By David B. Holcomb
Lafayette Curry Baker was a scoundrel, a striving, uneducated bully who never lacked for self-confidence or hesitated to tell a lie. Yet, he rose to become the head of the federal intelligence service for the Union during the Civil War. He did so with not much more than street smarts, self-promotion and a huckster’s ability to spin a good yarn.
Baker preserved the account of his rise to become the nation’s spy chief by hiring a ghostwriter to compile his memoirs, History of the United States Secret Service. The book is notable for its exaggeration of Baker’s wartime service and his abilities to get the best of nearly everyone with whom he came into contact.
Baker’s journey began with his 1826 birth in upstate New York into a farm family who moved to Eaton County, Mich., when he was 13. Lafe, as he was called, had little interest in school. Following the death of his father in 1847, Baker worked in New York and Philadelphia until about 1853, when a brother lured him to San Francisco with stories of gold and wealth. He did not find a fortune, but he did discover a talent for knocking heads and street fighting as a member of the Committee of Vigilance. When this organization dissolved, he joined the police force in San Francisco, and later worked as a license tax collector until New Years’ Day in 1861, when he booked passage on a fast clipper and headed back to New York.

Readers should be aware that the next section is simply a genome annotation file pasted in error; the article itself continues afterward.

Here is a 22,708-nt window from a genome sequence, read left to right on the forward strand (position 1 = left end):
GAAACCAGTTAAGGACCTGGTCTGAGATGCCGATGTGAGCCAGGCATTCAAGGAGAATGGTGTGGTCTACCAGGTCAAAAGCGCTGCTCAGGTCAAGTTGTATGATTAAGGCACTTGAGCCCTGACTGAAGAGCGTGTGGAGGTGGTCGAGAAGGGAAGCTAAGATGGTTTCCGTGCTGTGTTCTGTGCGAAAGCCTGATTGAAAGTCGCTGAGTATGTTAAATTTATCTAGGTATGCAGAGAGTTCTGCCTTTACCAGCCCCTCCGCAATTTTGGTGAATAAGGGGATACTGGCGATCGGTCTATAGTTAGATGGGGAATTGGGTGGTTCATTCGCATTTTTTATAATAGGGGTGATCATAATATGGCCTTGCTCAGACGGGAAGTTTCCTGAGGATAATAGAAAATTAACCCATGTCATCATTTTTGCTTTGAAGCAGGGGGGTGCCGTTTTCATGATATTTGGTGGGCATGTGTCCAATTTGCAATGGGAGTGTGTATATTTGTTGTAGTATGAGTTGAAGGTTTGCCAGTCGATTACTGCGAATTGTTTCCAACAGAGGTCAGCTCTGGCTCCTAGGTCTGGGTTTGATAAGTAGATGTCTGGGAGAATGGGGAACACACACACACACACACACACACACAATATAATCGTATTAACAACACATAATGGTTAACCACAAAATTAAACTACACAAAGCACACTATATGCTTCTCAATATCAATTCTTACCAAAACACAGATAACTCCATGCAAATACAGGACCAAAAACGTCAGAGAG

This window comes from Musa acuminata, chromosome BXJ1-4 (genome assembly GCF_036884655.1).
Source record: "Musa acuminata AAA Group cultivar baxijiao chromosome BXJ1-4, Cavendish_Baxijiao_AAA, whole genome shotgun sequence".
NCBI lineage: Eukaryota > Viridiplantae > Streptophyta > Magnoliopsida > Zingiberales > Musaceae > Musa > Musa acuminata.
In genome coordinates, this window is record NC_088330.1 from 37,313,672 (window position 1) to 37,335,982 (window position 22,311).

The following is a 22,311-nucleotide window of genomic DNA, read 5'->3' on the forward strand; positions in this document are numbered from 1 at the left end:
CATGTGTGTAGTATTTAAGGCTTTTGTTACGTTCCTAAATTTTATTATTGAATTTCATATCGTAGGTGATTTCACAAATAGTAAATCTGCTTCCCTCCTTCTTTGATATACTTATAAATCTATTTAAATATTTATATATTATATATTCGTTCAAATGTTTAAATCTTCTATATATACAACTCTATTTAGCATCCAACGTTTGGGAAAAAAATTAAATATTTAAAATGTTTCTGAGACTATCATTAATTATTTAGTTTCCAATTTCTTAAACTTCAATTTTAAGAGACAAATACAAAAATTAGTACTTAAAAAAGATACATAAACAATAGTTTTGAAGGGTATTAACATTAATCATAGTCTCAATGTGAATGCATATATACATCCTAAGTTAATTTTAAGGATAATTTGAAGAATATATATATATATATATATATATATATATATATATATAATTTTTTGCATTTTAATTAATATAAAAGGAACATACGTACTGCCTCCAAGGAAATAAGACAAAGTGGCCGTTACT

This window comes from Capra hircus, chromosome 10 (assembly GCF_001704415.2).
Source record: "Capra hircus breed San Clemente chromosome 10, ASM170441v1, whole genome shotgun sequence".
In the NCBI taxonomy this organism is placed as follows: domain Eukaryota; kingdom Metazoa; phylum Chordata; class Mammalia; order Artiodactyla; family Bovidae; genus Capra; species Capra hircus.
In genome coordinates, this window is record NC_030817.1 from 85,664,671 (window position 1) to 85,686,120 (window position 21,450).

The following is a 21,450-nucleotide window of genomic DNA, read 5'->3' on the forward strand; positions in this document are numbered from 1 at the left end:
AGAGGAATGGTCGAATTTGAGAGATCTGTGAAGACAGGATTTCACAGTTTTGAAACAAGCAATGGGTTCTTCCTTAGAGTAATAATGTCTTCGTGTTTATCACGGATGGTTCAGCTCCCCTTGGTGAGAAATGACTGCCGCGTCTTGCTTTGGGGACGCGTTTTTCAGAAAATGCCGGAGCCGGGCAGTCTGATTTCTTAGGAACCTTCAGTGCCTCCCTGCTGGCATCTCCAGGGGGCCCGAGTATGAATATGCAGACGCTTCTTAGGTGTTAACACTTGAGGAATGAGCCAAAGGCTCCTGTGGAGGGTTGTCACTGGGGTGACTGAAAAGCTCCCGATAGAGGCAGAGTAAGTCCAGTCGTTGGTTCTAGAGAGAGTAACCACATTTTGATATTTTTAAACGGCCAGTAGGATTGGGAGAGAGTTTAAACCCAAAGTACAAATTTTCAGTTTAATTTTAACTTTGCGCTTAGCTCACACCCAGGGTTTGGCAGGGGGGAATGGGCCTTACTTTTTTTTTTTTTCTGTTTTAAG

Fantastical tales of espionage
By mid-April, Baker had left the Empire State for Washington, D.C., where he set his sights on securing a lucrative appointment in President Abraham Lincoln’s new administration.
Baker wasted little time. Fueled by the start of the Civil War and his ambition, he sought out the army’s commander-in-chief, Lt. Gen. Winfield Scott. The hero of the War of 1812 and the Mexican-American War was known as “Old Fuss and Feathers” for his passion for martial pomp.